Abstract

This paper describes the development of a general purpose program, SimPlot, for processing and plotting reservoir simulation input and output data. The software and interface were written in C++ and are object-oriented. SimPlot was designed by Reservoir Simulation engineers with years of experience and as a result it is widely accepted. A reservoir engineer's needs can be specialized and the availability of analytical tools which meet those needs can affect the outcome of a study. Tools available to assist the engineer vary from simple textual reports to the more elaborate visualization software. However, these tools do not fully address the analysis and manipulation of time dependent results. One difficulty is to mathematically combine data where dependent variables are available from disjoint independent variables, such as different time steps from multiple simulation runs. Other needs are the ability to easily plot any variable against another, the ability to compare the results from multiple simulation runs and the ability to customize the analysis and presentation of data once, then apply the "template" to subsequent simulation runs. SimPlot was designed to overcome these and other problems and has become an invaluable engineering tool. The positive user response has been accompanied with requests to extend SimPlot usage to other engineering programs.

Introduction

The data analysis tools available to the Reservoir Engineer can significantly impact the time required to perform an analysis and even the outcome of the analysis itself. The tools available include hardcopy output, spreadsheets, plots, 2D and 3D visualization software. However, these tools do not adequately address the data analysis needs for time dependent data. This data is usually presented as XY plots and includes data related to individual wells or an entire field. Examples include production and injection rates plotted in time.

Some simulators allow the engineer to specify the desired plots when the job is submitted. Plots are then generated as image files which can be previewed on the screen or sent to a plotter. This approach has several shortcomings. First, if the desired plots are not created simulation runs must be resubmitted to obtain additional plots, and second, the numerical data is not readily available for further analysis. If numerical data is sent to a file the user may move the data to a spreadsheet for further analysis. This however, places the burden of transferring data and generating plots upon the user. Also, it is very cumbersome to mathematically manipulate vectors of data where the independent variables are different. For example, data from separate simulation runs which contain different time steps or combining rates from wells which were tested at different times.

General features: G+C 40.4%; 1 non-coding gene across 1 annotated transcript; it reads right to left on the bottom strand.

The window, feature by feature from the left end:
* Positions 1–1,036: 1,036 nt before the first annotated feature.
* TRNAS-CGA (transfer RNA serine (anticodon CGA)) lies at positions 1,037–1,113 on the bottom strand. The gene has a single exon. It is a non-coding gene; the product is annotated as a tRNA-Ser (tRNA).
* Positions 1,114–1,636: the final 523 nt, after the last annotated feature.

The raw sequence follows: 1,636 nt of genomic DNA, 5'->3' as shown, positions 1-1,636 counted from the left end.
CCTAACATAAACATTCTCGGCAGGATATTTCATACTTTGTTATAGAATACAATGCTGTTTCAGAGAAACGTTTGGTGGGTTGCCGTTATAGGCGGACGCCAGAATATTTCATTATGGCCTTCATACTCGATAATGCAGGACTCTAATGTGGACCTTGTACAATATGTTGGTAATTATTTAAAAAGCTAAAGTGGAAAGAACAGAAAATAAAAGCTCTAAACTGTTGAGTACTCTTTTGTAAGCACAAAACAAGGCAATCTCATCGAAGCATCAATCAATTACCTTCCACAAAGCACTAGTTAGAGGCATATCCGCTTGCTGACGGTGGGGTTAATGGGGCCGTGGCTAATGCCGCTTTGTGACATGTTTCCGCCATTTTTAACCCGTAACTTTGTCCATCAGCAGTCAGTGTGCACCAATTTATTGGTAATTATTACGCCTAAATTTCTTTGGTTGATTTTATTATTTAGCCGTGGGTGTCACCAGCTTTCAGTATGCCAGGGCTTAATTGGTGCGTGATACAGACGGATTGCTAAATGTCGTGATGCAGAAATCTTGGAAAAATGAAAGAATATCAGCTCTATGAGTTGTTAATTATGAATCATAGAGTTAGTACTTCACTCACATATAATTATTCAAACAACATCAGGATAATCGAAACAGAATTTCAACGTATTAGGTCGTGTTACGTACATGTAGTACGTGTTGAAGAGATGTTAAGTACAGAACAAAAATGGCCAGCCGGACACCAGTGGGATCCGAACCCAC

The needs of the Reservoir Engineer also include the ability to plot any variable against another. For example plots of Cumulative Water Injected vs Cumulative Water Produced and Bottom Hole pressure vs Cumulative Injection are useful when identifying trends. Suitable software should allow the user to determine which curves are desired.

During a history match, the user may be interested in plotting a specific set of variables on a regular basis. It is therefore necessary that plot definitions be saved so they may be applied to subsequent runs.

And of course, the software must be easy to use. The SimPlot interface utilizes an objected-oriented style. Users have thusfar readily adopted the style and unanimously appreciate its benefits. SimPlot was written using C++ which supports object-oriented programming while still enabling easy binding to X and Motif.

Preliminary Software Design

Prior to development it was necessary to evaluate the needs of the user. Users continuously provide input relating to desired functionality in any program. The analysis of time dependent simulation data was no exception and the following functionality was requested.

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